For the Whole of Their Life.

Director of Studies News - Week 6, Term 1 2020

Posted 5th March 2020
By mandy eggins


Parent teacher meetings – what next?

By now most parents would have had the chance to meet their child’s teacher/s this year. (Year 9 and 10 PTNs will be in weeks 7 and 9). So, what comes next?

We know that education and learning is most effective when there is strong communication and consistency of expectations between school and home. Our parent teacher interview schedule is one element of this link and is timed to allow two-way feedback with home.

When parents have questions or concerns about any of the following, please feel free to contact the relevant teacher with an email:

  • how their child is learning
  • what topics they are covering or
  • welfare matters that might arise

If there are some complexities, it might be better to arrange an appointment.

When there are more than one subject/class involved, it might be best to contact the stage or year coordinator.

In any case, our wonderful Junior, Middle or Senior School secretaries can point you in the right direction.

How memory works – 1. Encoding

In my next few newsletter items I will present some ideas about how to help your child to improve their memory.

Memory is important for effective learning. Remembering long lists of things and random facts is not so important (except for trivia competitions) but being able to recall ideas and concepts that we have read or encountered in the past helps us to make sense of new ideas.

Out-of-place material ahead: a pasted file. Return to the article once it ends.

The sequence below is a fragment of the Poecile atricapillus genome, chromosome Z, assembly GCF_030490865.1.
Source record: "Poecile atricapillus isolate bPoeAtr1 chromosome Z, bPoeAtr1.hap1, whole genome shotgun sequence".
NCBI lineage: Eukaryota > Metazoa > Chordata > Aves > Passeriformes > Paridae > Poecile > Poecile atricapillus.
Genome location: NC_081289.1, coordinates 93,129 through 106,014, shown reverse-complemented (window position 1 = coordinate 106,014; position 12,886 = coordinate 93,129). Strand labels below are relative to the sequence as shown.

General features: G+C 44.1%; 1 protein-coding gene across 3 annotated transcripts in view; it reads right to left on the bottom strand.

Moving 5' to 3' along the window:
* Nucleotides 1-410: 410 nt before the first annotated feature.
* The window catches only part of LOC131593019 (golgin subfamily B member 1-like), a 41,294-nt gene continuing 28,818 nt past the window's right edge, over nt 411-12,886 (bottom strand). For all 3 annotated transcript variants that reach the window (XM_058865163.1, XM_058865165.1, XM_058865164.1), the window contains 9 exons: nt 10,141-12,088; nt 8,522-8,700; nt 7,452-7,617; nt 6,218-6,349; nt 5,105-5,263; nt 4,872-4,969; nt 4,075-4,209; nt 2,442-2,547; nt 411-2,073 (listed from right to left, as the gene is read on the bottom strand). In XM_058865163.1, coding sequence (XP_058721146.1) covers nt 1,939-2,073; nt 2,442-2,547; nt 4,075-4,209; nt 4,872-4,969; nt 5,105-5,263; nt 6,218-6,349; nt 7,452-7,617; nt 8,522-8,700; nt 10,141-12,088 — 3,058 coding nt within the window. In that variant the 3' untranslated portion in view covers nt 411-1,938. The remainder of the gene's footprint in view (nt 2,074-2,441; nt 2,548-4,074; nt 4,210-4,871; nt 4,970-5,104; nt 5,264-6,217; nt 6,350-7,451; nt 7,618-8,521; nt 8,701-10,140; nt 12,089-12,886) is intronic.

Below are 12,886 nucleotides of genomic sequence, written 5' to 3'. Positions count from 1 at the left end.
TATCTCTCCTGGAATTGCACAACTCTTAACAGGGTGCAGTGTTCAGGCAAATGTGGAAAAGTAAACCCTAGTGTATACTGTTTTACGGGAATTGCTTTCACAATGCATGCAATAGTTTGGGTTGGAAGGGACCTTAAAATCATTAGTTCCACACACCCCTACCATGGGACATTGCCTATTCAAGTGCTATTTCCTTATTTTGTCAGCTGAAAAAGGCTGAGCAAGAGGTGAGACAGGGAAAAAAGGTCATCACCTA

More details here – if prompted username: spcc password: 43achieve

Because short term memory can only handle 5-7 new items of information, a new idea should make enough of an impact so the brain sends it off to be stored. It will be designated “important” if it is unusual, funny, emotional or otherwise significant.

  • Concentration and focus – it seems obvious, but be alert when reading or discussing new information. Fresh air, exercise, breathing, biorhythms
  • Organise or re-organise information to enable your brain to process it more easily – make lists, highlight the key words, group information, create mind maps
  • Associations or links – aim to actively create links between new information and the old ideas

Next week: How memory works – 2. Storing

Peter Freeman
Director of Studies

The Life

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